American Journal of Animal and Veterinary Sciences

Effect of Dietary Polydextrose on Feces Consistency and Macronutrient Digestibility in Healthy Dogs

K. Vasupen, C. Yuangklang, A. C. Beynen and A. W.C. Einerhand

DOI : 10.3844/ajavsp.2011.105.111

American Journal of Animal and Veterinary Sciences

Volume 6, Issue 3

Pages 105-111


Problem statement: There is evidence that the addition of 3% STA-LITE® polydextrose to a dry food reduces clinical signs of osteoarthritis in dogs. For the application of polydextrose as functional ingredient of dog foods, information as to its impact on the acceptance of food, feces consistency, fecal odor and digestibility of macronutrients and minerals is required. Approach: A feeding experiment with 4×4 Latin square design was carried out with 12 adult, healthy Golden Retrievers. The experimental diets consisted of a commercial dry food to which either 0, 2, 4 or 8% polydextrose was added. During the last 5 days of each two-week feeding period, feces of individual dogs were collected quantitatively. Feces consistency and fecal odor were scored. Fecal pH, fecal Lactobacilli and the apparent digestibility of macronutrients and minerals were determined. Results: The various inclusion levels of polydextrose did not affect food acceptance and intake and did not induce changes in body weight. Polydextrose intake did not influence fecal odor and the amount of feces production. Feces consistency was significantly affected by polydextrose; feces became softer with increasing dose. The apparent digestibilities of dietary dry matter, crude protein, crude fat and ash were not significantly affected by polydextrose intake. The apparent digestibilities of crude fiber and nitrogen-free extract were increased by the addition of polydextrose to the diet. Apparent digestibility of polydextrose was calculated to be 92% of intake. The high apparent digestibility of polydextrose points at fermentation of this functional ingredient in the hindgut of dogs, but it was not associated with a further lowering of fecal pH and increase in fecal Lactobacilli. Apparent calcium and phosphorus absorption were not significantly affected by polydextrose intake. Conclusion: In the clinical trial on canine osteoarthritis, a polydextrose dose of 3% in a dry dog food is used. The outcome of this study with healthy dogs indicates that 3% polydextrose may not have negative effects on the variables that are measured.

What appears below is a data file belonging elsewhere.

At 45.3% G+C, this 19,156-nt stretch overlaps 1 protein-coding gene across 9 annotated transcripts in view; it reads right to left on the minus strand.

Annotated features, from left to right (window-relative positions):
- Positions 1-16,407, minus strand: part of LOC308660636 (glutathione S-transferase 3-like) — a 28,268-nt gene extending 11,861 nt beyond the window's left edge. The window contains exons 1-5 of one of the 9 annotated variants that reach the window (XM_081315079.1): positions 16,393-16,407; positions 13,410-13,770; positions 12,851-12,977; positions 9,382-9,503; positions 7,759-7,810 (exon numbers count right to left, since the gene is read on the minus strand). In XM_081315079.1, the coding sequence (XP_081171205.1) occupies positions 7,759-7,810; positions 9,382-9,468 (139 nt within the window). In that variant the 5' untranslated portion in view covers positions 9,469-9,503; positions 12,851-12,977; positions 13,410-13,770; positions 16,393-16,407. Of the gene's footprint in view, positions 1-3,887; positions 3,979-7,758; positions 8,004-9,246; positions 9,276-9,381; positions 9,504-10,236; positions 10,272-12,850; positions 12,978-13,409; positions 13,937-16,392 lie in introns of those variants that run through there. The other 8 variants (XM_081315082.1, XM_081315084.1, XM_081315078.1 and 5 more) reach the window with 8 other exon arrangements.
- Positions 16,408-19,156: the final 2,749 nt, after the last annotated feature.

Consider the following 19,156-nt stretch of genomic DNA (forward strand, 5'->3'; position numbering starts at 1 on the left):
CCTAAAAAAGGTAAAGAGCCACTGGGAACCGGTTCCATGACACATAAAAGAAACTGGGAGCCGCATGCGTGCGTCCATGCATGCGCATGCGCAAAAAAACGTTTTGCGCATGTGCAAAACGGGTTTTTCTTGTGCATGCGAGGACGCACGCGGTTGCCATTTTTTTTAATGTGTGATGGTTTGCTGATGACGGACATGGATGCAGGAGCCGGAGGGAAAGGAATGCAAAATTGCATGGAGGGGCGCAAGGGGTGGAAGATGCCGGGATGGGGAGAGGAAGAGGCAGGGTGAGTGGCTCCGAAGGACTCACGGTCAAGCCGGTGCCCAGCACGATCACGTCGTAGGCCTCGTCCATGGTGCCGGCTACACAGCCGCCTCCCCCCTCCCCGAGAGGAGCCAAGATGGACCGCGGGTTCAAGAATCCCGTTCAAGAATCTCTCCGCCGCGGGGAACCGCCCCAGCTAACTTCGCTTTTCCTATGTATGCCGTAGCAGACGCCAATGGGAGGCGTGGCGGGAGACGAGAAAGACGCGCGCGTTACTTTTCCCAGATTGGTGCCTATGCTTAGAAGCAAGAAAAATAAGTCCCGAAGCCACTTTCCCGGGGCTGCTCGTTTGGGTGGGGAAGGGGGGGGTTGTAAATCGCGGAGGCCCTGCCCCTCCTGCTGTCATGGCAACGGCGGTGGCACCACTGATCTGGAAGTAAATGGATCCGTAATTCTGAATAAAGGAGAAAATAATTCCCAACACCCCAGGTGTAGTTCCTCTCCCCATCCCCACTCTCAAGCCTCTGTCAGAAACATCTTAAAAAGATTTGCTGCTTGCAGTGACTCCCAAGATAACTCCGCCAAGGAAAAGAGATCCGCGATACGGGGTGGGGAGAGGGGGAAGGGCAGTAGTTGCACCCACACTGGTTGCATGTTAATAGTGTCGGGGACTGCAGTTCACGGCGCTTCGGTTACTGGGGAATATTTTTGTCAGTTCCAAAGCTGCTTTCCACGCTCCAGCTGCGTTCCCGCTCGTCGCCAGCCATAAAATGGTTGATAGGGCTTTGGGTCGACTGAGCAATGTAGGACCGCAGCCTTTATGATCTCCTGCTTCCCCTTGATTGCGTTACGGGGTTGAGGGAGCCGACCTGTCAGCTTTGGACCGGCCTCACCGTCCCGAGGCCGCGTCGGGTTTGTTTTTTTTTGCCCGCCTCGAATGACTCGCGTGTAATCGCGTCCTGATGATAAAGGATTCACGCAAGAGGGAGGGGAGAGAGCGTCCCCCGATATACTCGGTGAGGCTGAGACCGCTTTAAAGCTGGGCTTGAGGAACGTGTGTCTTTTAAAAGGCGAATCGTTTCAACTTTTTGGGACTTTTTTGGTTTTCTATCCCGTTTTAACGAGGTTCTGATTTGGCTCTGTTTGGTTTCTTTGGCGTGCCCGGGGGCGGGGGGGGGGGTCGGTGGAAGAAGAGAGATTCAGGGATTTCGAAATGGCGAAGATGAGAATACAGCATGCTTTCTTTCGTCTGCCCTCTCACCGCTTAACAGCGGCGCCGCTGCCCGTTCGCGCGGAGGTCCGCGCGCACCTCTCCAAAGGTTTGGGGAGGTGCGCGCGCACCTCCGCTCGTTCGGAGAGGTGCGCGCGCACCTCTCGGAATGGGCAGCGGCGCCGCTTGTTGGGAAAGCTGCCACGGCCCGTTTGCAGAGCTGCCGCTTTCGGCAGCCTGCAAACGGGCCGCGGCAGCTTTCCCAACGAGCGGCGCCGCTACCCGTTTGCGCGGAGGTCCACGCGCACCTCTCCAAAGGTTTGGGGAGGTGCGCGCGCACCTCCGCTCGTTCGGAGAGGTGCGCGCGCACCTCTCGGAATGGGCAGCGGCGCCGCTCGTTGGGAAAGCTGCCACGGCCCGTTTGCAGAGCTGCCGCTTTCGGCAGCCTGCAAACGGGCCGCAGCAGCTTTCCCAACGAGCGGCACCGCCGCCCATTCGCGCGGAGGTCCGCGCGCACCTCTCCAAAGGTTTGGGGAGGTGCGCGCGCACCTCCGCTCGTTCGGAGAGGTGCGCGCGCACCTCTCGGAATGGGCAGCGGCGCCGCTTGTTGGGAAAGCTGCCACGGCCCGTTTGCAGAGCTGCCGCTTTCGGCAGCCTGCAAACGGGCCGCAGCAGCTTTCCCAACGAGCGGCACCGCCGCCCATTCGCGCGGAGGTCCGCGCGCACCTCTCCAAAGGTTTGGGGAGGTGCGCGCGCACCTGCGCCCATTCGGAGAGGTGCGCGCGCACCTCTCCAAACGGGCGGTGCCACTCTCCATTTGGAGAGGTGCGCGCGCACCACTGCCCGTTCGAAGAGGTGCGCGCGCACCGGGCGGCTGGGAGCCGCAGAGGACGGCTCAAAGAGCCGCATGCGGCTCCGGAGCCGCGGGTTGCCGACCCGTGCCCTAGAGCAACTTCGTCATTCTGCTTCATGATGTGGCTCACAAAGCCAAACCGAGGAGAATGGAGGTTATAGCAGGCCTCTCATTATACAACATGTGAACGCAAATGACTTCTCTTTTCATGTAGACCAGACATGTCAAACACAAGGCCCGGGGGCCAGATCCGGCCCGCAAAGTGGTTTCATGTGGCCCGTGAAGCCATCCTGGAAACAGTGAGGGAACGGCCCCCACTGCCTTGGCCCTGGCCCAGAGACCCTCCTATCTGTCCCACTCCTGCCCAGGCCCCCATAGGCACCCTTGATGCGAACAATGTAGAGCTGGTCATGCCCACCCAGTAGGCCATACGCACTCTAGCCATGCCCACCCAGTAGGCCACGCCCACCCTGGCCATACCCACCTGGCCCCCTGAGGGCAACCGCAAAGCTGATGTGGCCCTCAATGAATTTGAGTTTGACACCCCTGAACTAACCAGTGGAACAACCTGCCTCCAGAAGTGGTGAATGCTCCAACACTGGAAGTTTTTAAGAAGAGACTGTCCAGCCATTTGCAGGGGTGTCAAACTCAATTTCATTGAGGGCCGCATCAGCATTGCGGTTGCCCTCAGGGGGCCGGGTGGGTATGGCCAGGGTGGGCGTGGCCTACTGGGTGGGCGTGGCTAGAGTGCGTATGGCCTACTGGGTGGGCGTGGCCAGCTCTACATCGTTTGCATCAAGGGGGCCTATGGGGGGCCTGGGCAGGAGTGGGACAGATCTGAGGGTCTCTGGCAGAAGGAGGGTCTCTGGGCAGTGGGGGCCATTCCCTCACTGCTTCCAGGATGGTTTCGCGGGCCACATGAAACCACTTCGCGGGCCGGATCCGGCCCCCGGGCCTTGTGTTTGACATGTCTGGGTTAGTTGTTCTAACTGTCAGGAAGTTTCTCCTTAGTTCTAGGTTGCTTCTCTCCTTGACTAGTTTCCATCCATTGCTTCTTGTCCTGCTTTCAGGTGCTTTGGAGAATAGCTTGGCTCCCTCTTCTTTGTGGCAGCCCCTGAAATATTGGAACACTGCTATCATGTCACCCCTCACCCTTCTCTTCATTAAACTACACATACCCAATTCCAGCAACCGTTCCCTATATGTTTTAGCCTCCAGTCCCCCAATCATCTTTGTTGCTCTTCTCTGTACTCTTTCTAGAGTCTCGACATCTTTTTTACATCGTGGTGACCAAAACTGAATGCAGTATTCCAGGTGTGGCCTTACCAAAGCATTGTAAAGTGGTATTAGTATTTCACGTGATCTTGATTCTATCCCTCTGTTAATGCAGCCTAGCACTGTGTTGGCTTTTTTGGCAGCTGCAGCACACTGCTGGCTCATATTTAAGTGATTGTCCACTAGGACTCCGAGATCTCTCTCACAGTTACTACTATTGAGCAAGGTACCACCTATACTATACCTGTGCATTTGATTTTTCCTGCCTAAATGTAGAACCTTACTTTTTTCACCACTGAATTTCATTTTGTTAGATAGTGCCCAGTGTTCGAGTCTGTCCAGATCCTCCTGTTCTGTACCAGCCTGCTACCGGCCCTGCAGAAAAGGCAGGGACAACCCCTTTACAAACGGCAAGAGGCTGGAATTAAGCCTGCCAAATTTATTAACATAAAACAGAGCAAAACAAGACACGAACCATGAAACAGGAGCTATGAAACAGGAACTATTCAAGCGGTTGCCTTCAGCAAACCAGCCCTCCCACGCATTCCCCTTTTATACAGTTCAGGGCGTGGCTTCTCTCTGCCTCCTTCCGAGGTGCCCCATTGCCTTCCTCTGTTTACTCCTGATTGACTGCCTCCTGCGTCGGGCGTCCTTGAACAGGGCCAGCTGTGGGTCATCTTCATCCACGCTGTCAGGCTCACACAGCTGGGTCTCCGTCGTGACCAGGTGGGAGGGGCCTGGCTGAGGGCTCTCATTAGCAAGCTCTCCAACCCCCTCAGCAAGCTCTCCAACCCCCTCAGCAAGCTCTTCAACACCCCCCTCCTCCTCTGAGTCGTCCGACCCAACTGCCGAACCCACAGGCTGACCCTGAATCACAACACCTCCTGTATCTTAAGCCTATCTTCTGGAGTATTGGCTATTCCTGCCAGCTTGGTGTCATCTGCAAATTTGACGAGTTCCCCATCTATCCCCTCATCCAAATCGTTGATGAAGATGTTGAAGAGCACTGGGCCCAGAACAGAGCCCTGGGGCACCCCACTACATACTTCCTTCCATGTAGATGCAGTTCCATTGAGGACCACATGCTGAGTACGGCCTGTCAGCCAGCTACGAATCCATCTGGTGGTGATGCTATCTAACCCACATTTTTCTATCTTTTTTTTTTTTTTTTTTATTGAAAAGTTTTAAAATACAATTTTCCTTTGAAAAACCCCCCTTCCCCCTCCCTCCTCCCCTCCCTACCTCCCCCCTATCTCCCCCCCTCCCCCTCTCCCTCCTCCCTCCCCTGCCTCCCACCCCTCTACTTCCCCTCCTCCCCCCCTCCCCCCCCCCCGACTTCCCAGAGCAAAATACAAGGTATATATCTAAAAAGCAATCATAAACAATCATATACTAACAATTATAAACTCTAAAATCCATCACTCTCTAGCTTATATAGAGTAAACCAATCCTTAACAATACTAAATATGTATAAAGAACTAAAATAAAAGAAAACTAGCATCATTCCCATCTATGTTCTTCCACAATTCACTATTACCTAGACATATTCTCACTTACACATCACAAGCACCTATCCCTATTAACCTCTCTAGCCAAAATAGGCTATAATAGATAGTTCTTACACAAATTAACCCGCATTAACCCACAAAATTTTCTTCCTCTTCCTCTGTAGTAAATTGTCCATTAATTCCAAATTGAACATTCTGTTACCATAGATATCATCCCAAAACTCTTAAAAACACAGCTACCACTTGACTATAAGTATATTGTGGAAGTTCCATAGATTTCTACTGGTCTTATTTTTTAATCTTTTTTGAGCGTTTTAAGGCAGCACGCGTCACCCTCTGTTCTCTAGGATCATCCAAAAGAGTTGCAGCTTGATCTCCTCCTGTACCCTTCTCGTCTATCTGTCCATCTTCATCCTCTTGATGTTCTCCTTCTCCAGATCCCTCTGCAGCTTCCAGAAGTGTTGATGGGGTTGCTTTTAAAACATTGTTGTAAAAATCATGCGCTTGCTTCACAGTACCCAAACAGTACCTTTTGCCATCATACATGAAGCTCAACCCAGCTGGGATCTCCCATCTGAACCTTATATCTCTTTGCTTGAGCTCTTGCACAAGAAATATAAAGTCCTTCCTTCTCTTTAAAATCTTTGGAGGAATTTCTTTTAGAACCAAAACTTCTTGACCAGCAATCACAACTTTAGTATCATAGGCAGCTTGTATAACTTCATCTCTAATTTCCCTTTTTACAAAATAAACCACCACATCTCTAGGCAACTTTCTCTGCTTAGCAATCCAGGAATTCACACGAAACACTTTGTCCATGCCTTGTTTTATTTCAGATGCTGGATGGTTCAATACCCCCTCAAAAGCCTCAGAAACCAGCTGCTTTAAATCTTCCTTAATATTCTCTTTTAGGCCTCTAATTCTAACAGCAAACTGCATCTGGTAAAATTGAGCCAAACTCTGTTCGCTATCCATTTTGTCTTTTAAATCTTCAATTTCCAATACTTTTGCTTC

© 2011 K. Vasupen, C. Yuangklang, A. C. Beynen and A. W.C. Einerhand. This is an open access article distributed under the terms of the Creative Commons Attribution License, which permits unrestricted use, distribution, and reproduction in any medium, provided the original author and source are credited.